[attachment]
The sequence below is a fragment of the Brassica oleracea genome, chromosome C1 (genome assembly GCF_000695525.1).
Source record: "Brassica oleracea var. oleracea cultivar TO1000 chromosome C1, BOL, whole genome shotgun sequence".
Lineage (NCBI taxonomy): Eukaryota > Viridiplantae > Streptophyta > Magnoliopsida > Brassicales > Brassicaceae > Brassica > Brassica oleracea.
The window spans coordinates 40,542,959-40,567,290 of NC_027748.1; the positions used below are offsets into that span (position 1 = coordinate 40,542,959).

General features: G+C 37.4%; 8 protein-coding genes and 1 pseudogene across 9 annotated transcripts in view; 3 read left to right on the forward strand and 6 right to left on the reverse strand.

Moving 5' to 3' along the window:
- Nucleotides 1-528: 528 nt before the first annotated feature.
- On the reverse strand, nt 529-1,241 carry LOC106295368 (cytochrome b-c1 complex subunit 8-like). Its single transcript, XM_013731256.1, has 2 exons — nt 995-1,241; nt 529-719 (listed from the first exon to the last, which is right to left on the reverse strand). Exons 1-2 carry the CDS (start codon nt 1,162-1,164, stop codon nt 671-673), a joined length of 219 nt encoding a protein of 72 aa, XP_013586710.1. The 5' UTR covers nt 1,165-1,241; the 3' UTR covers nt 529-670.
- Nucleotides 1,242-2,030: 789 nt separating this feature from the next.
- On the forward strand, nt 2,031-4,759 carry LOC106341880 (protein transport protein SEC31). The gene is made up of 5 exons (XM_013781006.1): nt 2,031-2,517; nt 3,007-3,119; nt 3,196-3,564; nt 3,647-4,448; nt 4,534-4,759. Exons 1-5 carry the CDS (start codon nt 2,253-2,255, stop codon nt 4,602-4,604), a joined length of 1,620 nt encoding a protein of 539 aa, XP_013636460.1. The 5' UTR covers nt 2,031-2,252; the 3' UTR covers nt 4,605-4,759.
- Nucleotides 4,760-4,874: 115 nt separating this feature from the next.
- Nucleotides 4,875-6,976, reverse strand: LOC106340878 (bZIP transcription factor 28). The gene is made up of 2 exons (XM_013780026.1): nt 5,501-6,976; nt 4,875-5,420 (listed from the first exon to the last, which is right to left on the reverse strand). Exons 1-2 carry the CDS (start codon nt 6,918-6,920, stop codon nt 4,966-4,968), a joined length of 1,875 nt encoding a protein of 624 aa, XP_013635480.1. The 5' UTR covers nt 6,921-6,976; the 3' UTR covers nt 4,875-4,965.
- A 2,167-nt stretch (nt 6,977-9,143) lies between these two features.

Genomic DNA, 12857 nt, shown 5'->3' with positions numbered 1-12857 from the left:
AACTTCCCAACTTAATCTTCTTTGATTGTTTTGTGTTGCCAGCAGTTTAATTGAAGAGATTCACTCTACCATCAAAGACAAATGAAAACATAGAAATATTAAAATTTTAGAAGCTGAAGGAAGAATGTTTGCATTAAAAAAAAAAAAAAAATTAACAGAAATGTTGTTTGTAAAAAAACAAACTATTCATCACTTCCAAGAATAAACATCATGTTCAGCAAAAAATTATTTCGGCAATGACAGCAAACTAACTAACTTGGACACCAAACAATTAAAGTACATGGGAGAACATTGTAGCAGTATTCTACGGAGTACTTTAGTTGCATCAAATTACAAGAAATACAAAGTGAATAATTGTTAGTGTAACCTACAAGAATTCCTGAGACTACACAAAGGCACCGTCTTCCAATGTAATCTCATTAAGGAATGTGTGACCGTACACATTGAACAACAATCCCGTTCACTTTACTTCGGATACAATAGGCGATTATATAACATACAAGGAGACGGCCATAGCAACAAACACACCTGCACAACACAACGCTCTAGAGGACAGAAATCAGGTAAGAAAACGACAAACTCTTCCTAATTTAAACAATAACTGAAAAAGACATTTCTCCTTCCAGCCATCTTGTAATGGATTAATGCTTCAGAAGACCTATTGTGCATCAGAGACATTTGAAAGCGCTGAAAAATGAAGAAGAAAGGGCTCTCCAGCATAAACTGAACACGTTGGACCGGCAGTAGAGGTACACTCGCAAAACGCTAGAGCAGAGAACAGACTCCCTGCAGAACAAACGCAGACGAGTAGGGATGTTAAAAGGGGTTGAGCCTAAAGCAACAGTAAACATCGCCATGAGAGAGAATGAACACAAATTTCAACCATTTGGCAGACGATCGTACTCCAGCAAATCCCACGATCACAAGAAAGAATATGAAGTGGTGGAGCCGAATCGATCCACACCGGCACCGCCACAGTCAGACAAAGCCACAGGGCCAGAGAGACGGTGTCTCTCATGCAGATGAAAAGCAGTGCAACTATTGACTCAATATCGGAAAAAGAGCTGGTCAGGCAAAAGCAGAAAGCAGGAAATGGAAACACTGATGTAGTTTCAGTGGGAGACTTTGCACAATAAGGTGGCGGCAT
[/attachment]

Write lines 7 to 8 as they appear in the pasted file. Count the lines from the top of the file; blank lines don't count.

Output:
- Nucleotides 1-528: 528 nt before the first annotated feature.
- On the reverse strand, nt 529-1,241 carry LOC106295368 (cytochrome b-c1 complex subunit 8-like). Its single transcript, XM_013731256.1, has 2 exons — nt 995-1,241; nt 529-719 (listed from the first exon to the last, which is right to left on the reverse strand). Exons 1-2 carry the CDS (start codon nt 1,162-1,164, stop codon nt 671-673), a joined length of 219 nt encoding a protein of 72 aa, XP_013586710.1. The 5' UTR covers nt 1,165-1,241; the 3' UTR covers nt 529-670.